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Nonprofit Trademark Services

What is a trademark?

Both private business and nonprofit trademarks are brand identifiers. They inform your customers, supporters, donors, and the communities your nonprofit serves as to the nature of the work your organization carries out. 

Well-known examples of the power trademarks carry in the nonprofit sector include the YMCA and the American Heart Association’s branding. A trademark grants you exclusive control and protection of your organization’s unique logo, name, and words used in your public description. A robust trademark also helps communicate what kinds of services, goods, or activities you offer to the public.

Should I Trademark My Nonprofit's Name?

The most secure way to trademark your nonprofit’s name is to file a federal registration. However, obtaining a trademark can involve significant paperwork, in addition to submission fees and yearly license renewals.

Obtaining a trademark for your nonprofit organization should be built into your organization’s business plan and budget forecasting. For example, some entrepreneurs prefer to get their nonprofit trademark before delivering their community programs and services. In contrast, others may prefer to wait a year or more until finalizing the legal registration.

However, suppose you’re concerned about protecting your nonprofit’s brand identity but don’t yet have sufficient funds to trademark your nonprofit’s name. In that case, there’s a bit of good news in the way of common law protections.

Common-Law Protections for Nonprofit Trademarks

While obtaining a trademark is the most secure way to safeguard your organization’s brand identity, name, and words used to describe its public mission, you are not required to trademark your nonprofit organization to have legal protection. However, common law protection can be established when you actively and publicly use your organization’s brand identity (logo, name, descriptive words) to communicate its role and services to the community it supports. Ways to actively and publicly display a brand identity include using it on your organization’s website, social media platforms, email signatures, stationery, and printed materials such as brochures, postcards, or items such as t-shirts, tote bags, or bumper stickers.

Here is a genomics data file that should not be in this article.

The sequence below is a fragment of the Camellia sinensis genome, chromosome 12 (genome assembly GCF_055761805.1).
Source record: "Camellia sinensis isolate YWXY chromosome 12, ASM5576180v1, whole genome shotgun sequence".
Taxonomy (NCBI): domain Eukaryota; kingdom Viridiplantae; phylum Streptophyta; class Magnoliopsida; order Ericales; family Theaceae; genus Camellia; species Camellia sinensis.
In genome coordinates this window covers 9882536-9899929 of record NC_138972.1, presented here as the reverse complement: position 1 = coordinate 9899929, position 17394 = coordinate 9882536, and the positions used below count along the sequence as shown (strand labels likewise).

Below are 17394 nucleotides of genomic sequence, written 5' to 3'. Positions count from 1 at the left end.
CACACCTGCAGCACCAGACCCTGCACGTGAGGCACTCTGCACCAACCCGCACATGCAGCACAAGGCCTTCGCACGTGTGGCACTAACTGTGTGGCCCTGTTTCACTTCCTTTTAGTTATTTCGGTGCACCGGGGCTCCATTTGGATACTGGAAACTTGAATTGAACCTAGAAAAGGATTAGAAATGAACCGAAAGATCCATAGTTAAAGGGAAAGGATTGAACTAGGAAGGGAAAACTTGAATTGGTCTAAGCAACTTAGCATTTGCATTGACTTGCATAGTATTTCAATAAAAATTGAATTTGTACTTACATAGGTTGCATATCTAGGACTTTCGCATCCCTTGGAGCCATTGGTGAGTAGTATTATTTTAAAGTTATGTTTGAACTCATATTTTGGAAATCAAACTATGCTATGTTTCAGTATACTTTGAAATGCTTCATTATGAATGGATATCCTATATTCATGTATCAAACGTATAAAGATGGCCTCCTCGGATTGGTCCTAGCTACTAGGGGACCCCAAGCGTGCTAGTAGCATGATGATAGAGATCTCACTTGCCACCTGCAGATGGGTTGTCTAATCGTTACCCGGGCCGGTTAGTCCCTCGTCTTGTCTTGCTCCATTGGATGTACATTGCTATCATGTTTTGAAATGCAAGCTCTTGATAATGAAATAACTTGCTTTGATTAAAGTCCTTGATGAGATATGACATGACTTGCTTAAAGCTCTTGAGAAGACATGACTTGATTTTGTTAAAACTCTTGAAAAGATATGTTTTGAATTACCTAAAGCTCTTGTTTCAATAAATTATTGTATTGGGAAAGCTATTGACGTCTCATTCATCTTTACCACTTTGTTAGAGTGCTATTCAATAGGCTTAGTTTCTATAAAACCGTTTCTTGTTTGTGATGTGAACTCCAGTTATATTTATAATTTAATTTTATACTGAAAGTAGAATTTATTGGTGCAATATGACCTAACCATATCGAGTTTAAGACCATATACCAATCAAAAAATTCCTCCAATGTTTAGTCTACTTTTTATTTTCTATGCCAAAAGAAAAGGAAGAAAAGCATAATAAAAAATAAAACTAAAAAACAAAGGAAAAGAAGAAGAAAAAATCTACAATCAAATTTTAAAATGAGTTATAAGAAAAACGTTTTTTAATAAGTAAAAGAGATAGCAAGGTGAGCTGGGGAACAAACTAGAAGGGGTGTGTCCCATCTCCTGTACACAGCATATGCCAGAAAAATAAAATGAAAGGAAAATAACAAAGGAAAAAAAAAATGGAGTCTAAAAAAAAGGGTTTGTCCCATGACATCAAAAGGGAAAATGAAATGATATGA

When you routinely use your organization’s name or logo within the community you serve, you will be able to develop common law trademark rights for the region where you use your nonprofit trademark.

As part of the process of creating your nonprofit 501(c)(3) organization, you will need to determine that no other business or organization is currently using or has previously trademarked your nonprofit’s name. Often, the group that has been actively using a trademark for the longest time is the one that has common law rights.

Nonprofit Trademark Benefits

Avoiding Infringement

Avoiding Infringement

Enforcing Rights

Enforcing Rights

Awareness

Awareness

Expansion

Expansion

Exclusive Rights

Exclusive Rights

Dispute Resolution

Dispute Resolution

Access to Federal Courts

Access to Federal Courts

Protection from Damages, Legal Costs & Fees

Protection from Damages

When does it make sense for a nonprofit to purchase a trademark? 

The chart below shows when you should consider a  trademark for your nonprofit’s name and when you can wait to formalize your brand identity. The key reasons why you’ll need a nonprofit trademark is if your organization is operating in more than one state, is actively fundraising in more than one place, or has firm plans to expand the organization’s reach to other geographic areas within the next two years.

Chart showing when to consider a nonprofit trademark with BryteBridge Nonprofit Solutions

What is included in BryteBridge's nonprofit trademark services?

Using our trademark services, you can expect the following:

  1. Comprehensive Federal Trademark Search
    • Definitive answer in all 6 major refusal categories
  2. Expedited 24-hour filing
    • Get your serial number fast
  3. The government filing fee for 1 class of goods/services as dictated by the United States Patent and Trademark Office (USPTO)
  4. 3 years of direct-hit trademark monitoring
  5. Lifetime maintenance dates notifications
  6. Unlimited procedural office action responses
  7. Give your trademark the best possible chance at registering
  8. Trademark information collected and assembled by a trademark specialist
Photo of a person on a laptop with a registered trademark symbol overlay

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